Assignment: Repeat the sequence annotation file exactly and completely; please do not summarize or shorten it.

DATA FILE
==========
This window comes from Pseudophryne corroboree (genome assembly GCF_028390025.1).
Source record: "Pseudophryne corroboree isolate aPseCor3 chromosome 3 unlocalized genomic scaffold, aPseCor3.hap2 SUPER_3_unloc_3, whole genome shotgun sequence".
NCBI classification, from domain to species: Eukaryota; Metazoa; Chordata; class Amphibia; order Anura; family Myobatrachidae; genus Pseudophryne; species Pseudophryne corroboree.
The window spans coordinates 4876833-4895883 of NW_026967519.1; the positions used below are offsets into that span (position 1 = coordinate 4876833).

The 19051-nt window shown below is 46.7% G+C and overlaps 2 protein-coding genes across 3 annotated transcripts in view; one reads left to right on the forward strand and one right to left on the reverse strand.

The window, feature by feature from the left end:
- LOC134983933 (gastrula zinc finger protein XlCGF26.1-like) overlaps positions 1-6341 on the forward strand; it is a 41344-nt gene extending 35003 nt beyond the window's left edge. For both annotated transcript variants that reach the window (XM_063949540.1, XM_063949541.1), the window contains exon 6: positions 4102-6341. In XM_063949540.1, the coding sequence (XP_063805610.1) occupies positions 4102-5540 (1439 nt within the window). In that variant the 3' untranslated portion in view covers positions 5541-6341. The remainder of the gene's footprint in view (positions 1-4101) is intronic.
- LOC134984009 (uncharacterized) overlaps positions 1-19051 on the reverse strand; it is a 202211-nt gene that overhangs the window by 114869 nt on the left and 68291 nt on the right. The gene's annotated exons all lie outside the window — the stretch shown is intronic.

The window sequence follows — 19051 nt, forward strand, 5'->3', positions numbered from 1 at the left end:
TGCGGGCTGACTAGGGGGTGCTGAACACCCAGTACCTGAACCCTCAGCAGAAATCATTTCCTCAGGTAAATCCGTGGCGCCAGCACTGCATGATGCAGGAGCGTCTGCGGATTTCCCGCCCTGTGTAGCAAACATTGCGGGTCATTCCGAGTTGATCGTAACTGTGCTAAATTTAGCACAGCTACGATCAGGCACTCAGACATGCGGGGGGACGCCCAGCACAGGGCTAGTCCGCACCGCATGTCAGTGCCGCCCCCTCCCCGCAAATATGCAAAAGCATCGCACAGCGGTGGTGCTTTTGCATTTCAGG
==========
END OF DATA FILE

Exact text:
This window comes from Pseudophryne corroboree (genome assembly GCF_028390025.1).
Source record: "Pseudophryne corroboree isolate aPseCor3 chromosome 3 unlocalized genomic scaffold, aPseCor3.hap2 SUPER_3_unloc_3, whole genome shotgun sequence".
NCBI classification, from domain to species: Eukaryota; Metazoa; Chordata; class Amphibia; order Anura; family Myobatrachidae; genus Pseudophryne; species Pseudophryne corroboree.
The window spans coordinates 4876833-4895883 of NW_026967519.1; the positions used below are offsets into that span (position 1 = coordinate 4876833).

The 19051-nt window shown below is 46.7% G+C and overlaps 2 protein-coding genes across 3 annotated transcripts in view; one reads left to right on the forward strand and one right to left on the reverse strand.

The window, feature by feature from the left end:
- LOC134983933 (gastrula zinc finger protein XlCGF26.1-like) overlaps positions 1-6341 on the forward strand; it is a 41344-nt gene extending 35003 nt beyond the window's left edge. For both annotated transcript variants that reach the window (XM_063949540.1, XM_063949541.1), the window contains exon 6: positions 4102-6341. In XM_063949540.1, the coding sequence (XP_063805610.1) occupies positions 4102-5540 (1439 nt within the window). In that variant the 3' untranslated portion in view covers positions 5541-6341. The remainder of the gene's footprint in view (positions 1-4101) is intronic.
- LOC134984009 (uncharacterized) overlaps positions 1-19051 on the reverse strand; it is a 202211-nt gene that overhangs the window by 114869 nt on the left and 68291 nt on the right. The gene's annotated exons all lie outside the window — the stretch shown is intronic.

The window sequence follows — 19051 nt, forward strand, 5'->3', positions numbered from 1 at the left end:
TGCGGGCTGACTAGGGGGTGCTGAACACCCAGTACCTGAACCCTCAGCAGAAATCATTTCCTCAGGTAAATCCGTGGCGCCAGCACTGCATGATGCAGGAGCGTCTGCGGATTTCCCGCCCTGTGTAGCAAACATTGCGGGTCATTCCGAGTTGATCGTAACTGTGCTAAATTTAGCACAGCTACGATCAGGCACTCAGACATGCGGGGGGACGCCCAGCACAGGGCTAGTCCGCACCGCATGTCAGTGCCGCCCCCTCCCCGCAAATATGCAAAAGCATCGCACAGCGGTGGTGCTTTTGCATTTCAGG